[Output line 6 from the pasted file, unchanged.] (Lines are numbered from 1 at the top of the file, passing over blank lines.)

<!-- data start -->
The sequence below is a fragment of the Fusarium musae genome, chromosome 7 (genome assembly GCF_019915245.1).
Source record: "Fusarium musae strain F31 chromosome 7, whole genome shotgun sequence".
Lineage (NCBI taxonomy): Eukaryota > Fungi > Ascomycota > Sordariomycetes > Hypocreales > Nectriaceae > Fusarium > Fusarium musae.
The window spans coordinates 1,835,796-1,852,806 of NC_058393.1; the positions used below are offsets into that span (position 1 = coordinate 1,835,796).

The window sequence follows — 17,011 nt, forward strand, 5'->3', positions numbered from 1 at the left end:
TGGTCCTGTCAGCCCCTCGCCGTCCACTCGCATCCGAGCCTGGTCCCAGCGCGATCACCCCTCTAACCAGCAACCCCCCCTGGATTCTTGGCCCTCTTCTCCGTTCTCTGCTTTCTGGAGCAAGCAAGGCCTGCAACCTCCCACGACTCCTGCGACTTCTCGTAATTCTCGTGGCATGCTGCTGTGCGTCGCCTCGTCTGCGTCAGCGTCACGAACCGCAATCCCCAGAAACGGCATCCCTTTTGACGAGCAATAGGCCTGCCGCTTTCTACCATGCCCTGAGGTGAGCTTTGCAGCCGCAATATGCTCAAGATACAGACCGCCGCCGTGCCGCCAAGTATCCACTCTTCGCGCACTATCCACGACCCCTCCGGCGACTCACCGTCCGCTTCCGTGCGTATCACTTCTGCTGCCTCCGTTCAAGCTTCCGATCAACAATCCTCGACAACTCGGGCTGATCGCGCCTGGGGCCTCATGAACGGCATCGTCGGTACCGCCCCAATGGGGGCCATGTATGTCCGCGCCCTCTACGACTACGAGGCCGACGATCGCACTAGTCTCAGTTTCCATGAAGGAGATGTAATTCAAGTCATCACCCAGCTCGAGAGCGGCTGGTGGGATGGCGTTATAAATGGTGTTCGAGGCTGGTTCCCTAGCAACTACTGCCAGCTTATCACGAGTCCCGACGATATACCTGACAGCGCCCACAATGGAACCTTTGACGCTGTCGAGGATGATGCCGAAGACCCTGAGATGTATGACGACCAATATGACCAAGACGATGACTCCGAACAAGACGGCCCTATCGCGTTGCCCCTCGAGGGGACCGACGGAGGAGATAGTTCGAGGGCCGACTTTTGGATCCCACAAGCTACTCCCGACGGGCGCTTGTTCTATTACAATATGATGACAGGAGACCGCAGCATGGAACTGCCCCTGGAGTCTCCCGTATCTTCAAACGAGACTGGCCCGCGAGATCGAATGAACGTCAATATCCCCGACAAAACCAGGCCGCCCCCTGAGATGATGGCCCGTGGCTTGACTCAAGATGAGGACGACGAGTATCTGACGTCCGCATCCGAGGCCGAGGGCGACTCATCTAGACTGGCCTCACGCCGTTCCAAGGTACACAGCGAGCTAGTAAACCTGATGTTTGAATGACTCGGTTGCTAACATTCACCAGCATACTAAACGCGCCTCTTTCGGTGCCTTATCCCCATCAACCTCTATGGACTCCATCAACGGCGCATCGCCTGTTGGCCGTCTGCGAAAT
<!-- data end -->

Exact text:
TGGTCCTGTCAGCCCCTCGCCGTCCACTCGCATCCGAGCCTGGTCCCAGCGCGATCACCCCTCTAACCAGCAACCCCCCCTGGATTCTTGGCCCTCTTCTCCGTTCTCTGCTTTCTGGAGCAAGCAAGGCCTGCAACCTCCCACGACTCCTGCGACTTCTCGTAATTCTCGTGGCATGCTGCTGTGCGTCGCCTCGTCTGCGTCAGCGTCACGAACCGCAATCCCCAGAAACGGCATCCCTTTTGACGAGCAATAGGCCTGCCGCTTTCTACCATGCCCTGAGGTGAGCTTTGCAGCCGCAATATGCTCAAGATACAGACCGCCGCCGTGCCGCCAAGTATCCACTCTTCGCGCACTATCCACGACCCCTCCGGCGACTCACCGTCCGCTTCCGTGCGTATCACTTCTGCTGCCTCCGTTCAAGCTTCCGATCAACAATCCTCGACAACTCGGGCTGATCGCGCCTGGGGCCTCATGAACGGCATCGTCGGTACCGCCCCAATGGGGGCCATGTATGTCCGCGCCCTCTACGACTACGAGGCCGACGATCGCACTAGTCTCAGTTTCCATGAAGGAGATGTAATTCAAGTCATCACCCAGCTCGAGAGCGGCTGGTGGGATGGCGTTATAAATGGTGTTCGAGGCTGGTTCCCTAGCAACTACTGCCAGCTTATCACGAGTCCCGACGATATACCTGACAGCGCCCACAATGGAACCTTTGACGCTGTCGAGGATGATGCCGAAGACCCTGAGATGTATGACGACCAATATGACCAAGACGATGACTCCGAACAAGACGGCCCTATCGCGTTGCCCCTCGAGGGGACCGACGGAGGAGATAGTTCGAGGGCCGACTTTTGGATCCCACAAGCTACTCCCGACGGGCGCTTGTTCTATTACAATATGATGACAGGAGACCGCAGCATGGAACTGCCCCTGGAGTCTCCCGTATCTTCAAACGAGACTGGCCCGCGAGATCGAATGAACGTCAATATCCCCGACAAAACCAGGCCGCCCCCTGAGATGATGGCCCGTGGCTTGACTCAAGATGAGGACGACGAGTATCTGACGTCCGCATCCGAGGCCGAGGGCGACTCATCTAGACTGGCCTCACGCCGTTCCAAGGTACACAGCGAGCTAGTAAACCTGATGTTTGAATGACTCGGTTGCTAACATTCACCAGCATACTAAACGCGCCTCTTTCGGTGCCTTATCCCCATCAACCTCTATGGACTCCATCAACGGCGCATCGCCTGTTGGCCGTCTGCGAAAT